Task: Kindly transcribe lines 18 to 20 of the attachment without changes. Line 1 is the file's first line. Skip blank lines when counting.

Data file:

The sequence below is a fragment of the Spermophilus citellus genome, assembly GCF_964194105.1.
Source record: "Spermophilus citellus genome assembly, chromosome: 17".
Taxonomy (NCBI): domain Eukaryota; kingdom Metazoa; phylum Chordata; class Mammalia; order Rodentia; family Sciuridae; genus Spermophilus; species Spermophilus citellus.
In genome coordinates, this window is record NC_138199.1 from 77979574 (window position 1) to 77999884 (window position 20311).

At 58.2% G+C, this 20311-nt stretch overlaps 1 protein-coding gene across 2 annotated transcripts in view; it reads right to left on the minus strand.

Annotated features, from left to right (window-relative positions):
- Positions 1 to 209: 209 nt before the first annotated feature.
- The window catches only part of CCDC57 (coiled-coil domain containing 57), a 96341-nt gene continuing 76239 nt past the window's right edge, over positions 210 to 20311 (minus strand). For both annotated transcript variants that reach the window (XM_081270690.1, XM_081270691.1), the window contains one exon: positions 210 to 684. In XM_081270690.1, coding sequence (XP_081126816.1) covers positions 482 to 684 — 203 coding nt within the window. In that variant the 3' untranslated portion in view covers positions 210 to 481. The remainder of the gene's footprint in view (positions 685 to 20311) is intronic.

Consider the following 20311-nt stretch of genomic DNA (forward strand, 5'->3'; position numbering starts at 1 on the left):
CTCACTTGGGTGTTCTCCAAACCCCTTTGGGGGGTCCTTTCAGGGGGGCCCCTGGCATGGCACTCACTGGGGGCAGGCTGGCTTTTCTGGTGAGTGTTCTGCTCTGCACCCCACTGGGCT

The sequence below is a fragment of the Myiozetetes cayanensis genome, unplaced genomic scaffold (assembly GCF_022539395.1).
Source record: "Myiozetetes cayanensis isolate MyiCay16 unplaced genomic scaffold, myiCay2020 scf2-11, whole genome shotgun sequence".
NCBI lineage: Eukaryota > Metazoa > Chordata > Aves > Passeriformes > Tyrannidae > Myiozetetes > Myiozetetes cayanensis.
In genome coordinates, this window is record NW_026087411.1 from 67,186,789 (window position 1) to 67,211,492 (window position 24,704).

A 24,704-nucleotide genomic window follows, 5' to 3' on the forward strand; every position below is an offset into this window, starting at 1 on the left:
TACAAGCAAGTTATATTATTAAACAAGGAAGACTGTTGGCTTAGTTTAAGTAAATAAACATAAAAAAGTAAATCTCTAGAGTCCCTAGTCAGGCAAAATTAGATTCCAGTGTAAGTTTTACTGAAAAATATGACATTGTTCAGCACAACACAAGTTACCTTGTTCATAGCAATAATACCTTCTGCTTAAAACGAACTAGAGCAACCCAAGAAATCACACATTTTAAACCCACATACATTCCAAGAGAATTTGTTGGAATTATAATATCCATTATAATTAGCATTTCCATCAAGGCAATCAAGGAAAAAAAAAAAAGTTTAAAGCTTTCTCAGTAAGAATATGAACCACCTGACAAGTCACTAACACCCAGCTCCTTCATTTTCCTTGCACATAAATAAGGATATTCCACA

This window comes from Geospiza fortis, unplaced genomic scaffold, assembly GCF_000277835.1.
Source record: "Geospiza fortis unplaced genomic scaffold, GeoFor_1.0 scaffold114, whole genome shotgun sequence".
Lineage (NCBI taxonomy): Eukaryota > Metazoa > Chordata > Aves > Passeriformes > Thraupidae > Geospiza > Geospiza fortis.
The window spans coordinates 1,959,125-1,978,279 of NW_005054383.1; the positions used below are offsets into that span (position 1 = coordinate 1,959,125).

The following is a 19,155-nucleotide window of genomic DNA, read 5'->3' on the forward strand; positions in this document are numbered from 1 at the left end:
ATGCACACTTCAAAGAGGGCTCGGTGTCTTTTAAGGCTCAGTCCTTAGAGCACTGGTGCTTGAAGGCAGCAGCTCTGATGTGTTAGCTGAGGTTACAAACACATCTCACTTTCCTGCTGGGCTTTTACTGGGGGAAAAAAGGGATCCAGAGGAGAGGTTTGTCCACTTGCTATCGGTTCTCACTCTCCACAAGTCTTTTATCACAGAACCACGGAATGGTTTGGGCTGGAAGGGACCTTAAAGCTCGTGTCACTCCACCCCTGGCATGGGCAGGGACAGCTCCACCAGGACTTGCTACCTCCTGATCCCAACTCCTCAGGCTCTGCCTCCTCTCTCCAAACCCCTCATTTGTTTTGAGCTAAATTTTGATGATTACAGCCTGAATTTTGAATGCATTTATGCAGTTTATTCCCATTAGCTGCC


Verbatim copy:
Source record: "Geospiza fortis unplaced genomic scaffold, GeoFor_1.0 scaffold114, whole genome shotgun sequence".
Lineage (NCBI taxonomy): Eukaryota > Metazoa > Chordata > Aves > Passeriformes > Thraupidae > Geospiza > Geospiza fortis.
The window spans coordinates 1,959,125-1,978,279 of NW_005054383.1; the positions used below are offsets into that span (position 1 = coordinate 1,959,125).